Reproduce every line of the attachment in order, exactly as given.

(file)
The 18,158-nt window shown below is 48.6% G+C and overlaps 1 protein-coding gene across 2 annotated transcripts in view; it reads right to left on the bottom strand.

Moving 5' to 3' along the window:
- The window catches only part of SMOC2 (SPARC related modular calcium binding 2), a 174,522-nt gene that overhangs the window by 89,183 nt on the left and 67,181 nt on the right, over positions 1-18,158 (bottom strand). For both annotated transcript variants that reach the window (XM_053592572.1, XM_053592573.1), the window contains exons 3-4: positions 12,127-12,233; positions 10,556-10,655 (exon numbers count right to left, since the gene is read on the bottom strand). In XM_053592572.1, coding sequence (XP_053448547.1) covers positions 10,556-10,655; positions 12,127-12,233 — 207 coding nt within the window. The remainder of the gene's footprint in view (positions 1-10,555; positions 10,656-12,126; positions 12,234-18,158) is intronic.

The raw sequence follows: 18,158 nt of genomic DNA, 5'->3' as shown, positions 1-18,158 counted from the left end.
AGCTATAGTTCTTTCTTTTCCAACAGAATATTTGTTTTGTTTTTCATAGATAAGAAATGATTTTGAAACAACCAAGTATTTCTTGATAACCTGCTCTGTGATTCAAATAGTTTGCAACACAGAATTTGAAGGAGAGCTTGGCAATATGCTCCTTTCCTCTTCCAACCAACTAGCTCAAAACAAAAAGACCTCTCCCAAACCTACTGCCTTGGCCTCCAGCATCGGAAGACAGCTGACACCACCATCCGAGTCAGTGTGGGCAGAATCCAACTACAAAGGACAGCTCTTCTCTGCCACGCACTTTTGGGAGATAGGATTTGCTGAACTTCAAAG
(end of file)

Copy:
The 18,158-nt window shown below is 48.6% G+C and overlaps 1 protein-coding gene across 2 annotated transcripts in view; it reads right to left on the bottom strand.

Moving 5' to 3' along the window:
- The window catches only part of SMOC2 (SPARC related modular calcium binding 2), a 174,522-nt gene that overhangs the window by 89,183 nt on the left and 67,181 nt on the right, over positions 1-18,158 (bottom strand). For both annotated transcript variants that reach the window (XM_053592572.1, XM_053592573.1), the window contains exons 3-4: positions 12,127-12,233; positions 10,556-10,655 (exon numbers count right to left, since the gene is read on the bottom strand). In XM_053592572.1, coding sequence (XP_053448547.1) covers positions 10,556-10,655; positions 12,127-12,233 — 207 coding nt within the window. The remainder of the gene's footprint in view (positions 1-10,555; positions 10,656-12,126; positions 12,234-18,158) is intronic.

The raw sequence follows: 18,158 nt of genomic DNA, 5'->3' as shown, positions 1-18,158 counted from the left end.
AGCTATAGTTCTTTCTTTTCCAACAGAATATTTGTTTTGTTTTTCATAGATAAGAAATGATTTTGAAACAACCAAGTATTTCTTGATAACCTGCTCTGTGATTCAAATAGTTTGCAACACAGAATTTGAAGGAGAGCTTGGCAATATGCTCCTTTCCTCTTCCAACCAACTAGCTCAAAACAAAAAGACCTCTCCCAAACCTACTGCCTTGGCCTCCAGCATCGGAAGACAGCTGACACCACCATCCGAGTCAGTGTGGGCAGAATCCAACTACAAAGGACAGCTCTTCTCTGCCACGCACTTTTGGGAGATAGGATTTGCTGAACTTCAAAG